Millions of cell phones and tens of thousands of hospitals, mass transit systems, airports, utility companies, and other vital infrastructure on the U.S. West Coast are connected to the recently inaugurated Earthquake Early Warning (EEW) system—receiving advance warnings of seismic waves rushing toward their location.
This article was written by David Nabhan and originally published by CalBizJournal.
The “earthquake prediction is impossible” mantra is nonetheless unfazed by this fact or any other, having monopolized and hamstrung the science concerning seismic forecasting in California since long before Charles Richter’s day and still repeating what has become an absurd refrain now in the 21st century.
The old guard not only ignores EEW systems in the US, Mexico, Israel, Japan, Italy, Turkey, Romania, and elsewhere but turns a blind eye to thousands of world-class researchers at NASA, the Russian Academy of Sciences, the Bhabha Atomic Research Center in Mumbai, Italy’s Andrea Bina Seismic Observatory and hundreds of other premiere scientific institutions where advances in earthquake prediction are being made using dozens of space-based and ground-based techniques—from high-energy particle bursts in the upper atmosphere above seismically active areas to probe the dynamics of slow-slip quakes at incredible depths beneath the Cascadia fault in the US Pacific Northwest.
The only force in the last few decades which has accomplished the remarkable feat of eliciting the truth from policy-makers concerning such an overarching safety matter for some fifty million Americans in California, Oregon, and Washington are one even more potent and dangerous than the strongest earthquake: partisan politics.
In the state of New York, for example, politicians who dutifully toe the line against fracking have summoned the courage to suggest that predicting seismic activity is, in fact, possible—as long as the nation’s energy industry can be hamstrung by an attempt to link earthquakes with drilling for oil and gas. Indeed, one of the official reasons listed for the Empire State’s ban on fracking is that the practice can engender temblors.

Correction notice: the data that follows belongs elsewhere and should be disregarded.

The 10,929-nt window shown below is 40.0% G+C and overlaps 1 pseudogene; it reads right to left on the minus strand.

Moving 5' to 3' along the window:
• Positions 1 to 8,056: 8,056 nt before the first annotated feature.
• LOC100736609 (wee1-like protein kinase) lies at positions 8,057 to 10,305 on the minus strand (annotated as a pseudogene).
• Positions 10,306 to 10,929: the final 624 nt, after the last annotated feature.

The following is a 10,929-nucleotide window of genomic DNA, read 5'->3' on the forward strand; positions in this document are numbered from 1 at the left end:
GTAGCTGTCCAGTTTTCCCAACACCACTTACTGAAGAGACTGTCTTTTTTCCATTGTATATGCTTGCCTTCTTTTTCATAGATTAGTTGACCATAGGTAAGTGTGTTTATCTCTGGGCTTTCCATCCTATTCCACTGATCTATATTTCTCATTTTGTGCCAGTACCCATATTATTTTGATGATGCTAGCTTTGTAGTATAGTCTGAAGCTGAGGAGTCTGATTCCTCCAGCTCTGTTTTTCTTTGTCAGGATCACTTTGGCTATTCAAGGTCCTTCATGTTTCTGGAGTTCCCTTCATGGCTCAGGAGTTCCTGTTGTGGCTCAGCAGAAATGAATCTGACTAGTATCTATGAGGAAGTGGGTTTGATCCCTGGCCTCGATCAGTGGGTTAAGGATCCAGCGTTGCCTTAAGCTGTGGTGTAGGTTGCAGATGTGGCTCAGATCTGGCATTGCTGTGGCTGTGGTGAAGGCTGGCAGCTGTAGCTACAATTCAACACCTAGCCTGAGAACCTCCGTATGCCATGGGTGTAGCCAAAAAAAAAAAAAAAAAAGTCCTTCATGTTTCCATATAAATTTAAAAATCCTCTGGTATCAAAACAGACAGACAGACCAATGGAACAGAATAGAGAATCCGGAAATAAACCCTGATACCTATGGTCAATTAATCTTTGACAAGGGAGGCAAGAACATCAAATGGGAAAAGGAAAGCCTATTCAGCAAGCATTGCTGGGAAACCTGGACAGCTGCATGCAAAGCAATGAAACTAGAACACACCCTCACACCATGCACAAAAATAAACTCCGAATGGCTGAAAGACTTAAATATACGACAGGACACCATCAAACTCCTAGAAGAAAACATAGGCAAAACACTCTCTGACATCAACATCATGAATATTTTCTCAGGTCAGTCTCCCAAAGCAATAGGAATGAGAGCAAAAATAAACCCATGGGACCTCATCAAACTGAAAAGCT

No matter that not a single human being has ever died in an earthquake in the entire history of New York, few politicians, on either coast or anywhere else, shy away from attempting to terrorize constituencies to gain an advantage in policy disputes.
So earthquake prediction isn’t impossible—as long as it’s declared a reality in locales where there is zero chance of a shaker, with the bonus of giving the petroleum companies a black eye and causing energy scarcity and exploding prices for gasoline and natural gas.
Californians should be aware. However, that science has known for over a century that humankind’s great engineering feats—mining, dam construction, along with fracking—have caused uncountable earthquakes. There are a great many dams built in quake zones whose openings were punctuated with tremors.
In 2008 some 80,000 Chinese were killed in a horrific earthquake that occurred on a fault line just 500 meters from the dam, only months after the massive work was completed.
Politicians three thousand miles away from the San Andreas have managed to summon the false courage to speak honestly about how, why, where, and when great earthquakes might be engendered. Californians, though, might wonder about their own double-talking elected officials who, on the one hand, rail about fracking while singing the praises of so-called “green” energy, which in fact, can be far more seismically dangerous than hydraulic fracturing.
California’s movers and shakers were blind, for example, to the potential catastrophe on the southern San Andreas when they approved and touted the geothermal plants in the Salton Sea Geothermal Field, an enterprise that has been deemed environmentally and politically correct. Some of the largest and hottest wells on Earth built astride one of the world’s great tectonic boundaries could have caused unease, especially when more than a few of the most respected seismologists have raised concerns.
Dr. Christian Klose—a research scientist at Columbia University, Swiss Institute of Technology, German Research Center of Geosciences, etc.—has been advising for years now and broadcasting his counsel all over the world that the current geothermal energy operations at the Salton Sea “might be imprudent.”
Such an expert on man-made earthquakes may be right, yet in the real workaday world, where risks are an unavoidable part of everyone’s life, even Dr. Klose’s opinion may count for little. Civilization comes to a screeching halt without mines, dams, oil drilling, and other great pistons that power our society.
California’s citizenry knows that, even if its leaders feign ignorance.